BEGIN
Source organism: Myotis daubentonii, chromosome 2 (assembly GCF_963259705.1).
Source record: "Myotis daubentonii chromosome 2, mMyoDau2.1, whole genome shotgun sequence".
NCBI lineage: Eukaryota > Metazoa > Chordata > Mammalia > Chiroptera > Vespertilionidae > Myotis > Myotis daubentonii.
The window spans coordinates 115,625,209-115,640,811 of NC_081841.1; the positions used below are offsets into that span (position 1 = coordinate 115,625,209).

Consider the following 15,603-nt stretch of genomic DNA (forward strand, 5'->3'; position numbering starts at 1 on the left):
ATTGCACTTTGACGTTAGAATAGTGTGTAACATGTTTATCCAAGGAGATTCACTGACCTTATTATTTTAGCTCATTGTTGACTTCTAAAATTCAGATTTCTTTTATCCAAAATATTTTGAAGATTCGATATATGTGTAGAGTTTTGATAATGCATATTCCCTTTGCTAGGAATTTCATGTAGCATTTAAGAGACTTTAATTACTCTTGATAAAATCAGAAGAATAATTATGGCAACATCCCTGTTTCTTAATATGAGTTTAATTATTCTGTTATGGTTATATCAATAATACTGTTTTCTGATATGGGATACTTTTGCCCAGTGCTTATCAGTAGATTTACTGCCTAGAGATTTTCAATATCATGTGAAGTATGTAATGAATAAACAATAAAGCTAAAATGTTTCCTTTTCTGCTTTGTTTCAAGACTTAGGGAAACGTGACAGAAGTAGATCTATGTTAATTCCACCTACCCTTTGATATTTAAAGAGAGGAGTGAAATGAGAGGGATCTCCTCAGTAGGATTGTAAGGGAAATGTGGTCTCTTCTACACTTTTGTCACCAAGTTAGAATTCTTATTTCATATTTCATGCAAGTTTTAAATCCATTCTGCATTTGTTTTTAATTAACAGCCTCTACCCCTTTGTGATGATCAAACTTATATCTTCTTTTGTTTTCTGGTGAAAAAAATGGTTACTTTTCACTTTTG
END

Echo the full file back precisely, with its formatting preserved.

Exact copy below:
Source organism: Myotis daubentonii, chromosome 2 (assembly GCF_963259705.1).
Source record: "Myotis daubentonii chromosome 2, mMyoDau2.1, whole genome shotgun sequence".
NCBI lineage: Eukaryota > Metazoa > Chordata > Mammalia > Chiroptera > Vespertilionidae > Myotis > Myotis daubentonii.
The window spans coordinates 115,625,209-115,640,811 of NC_081841.1; the positions used below are offsets into that span (position 1 = coordinate 115,625,209).

Consider the following 15,603-nt stretch of genomic DNA (forward strand, 5'->3'; position numbering starts at 1 on the left):
ATTGCACTTTGACGTTAGAATAGTGTGTAACATGTTTATCCAAGGAGATTCACTGACCTTATTATTTTAGCTCATTGTTGACTTCTAAAATTCAGATTTCTTTTATCCAAAATATTTTGAAGATTCGATATATGTGTAGAGTTTTGATAATGCATATTCCCTTTGCTAGGAATTTCATGTAGCATTTAAGAGACTTTAATTACTCTTGATAAAATCAGAAGAATAATTATGGCAACATCCCTGTTTCTTAATATGAGTTTAATTATTCTGTTATGGTTATATCAATAATACTGTTTTCTGATATGGGATACTTTTGCCCAGTGCTTATCAGTAGATTTACTGCCTAGAGATTTTCAATATCATGTGAAGTATGTAATGAATAAACAATAAAGCTAAAATGTTTCCTTTTCTGCTTTGTTTCAAGACTTAGGGAAACGTGACAGAAGTAGATCTATGTTAATTCCACCTACCCTTTGATATTTAAAGAGAGGAGTGAAATGAGAGGGATCTCCTCAGTAGGATTGTAAGGGAAATGTGGTCTCTTCTACACTTTTGTCACCAAGTTAGAATTCTTATTTCATATTTCATGCAAGTTTTAAATCCATTCTGCATTTGTTTTTAATTAACAGCCTCTACCCCTTTGTGATGATCAAACTTATATCTTCTTTTGTTTTCTGGTGAAAAAAATGGTTACTTTTCACTTTTG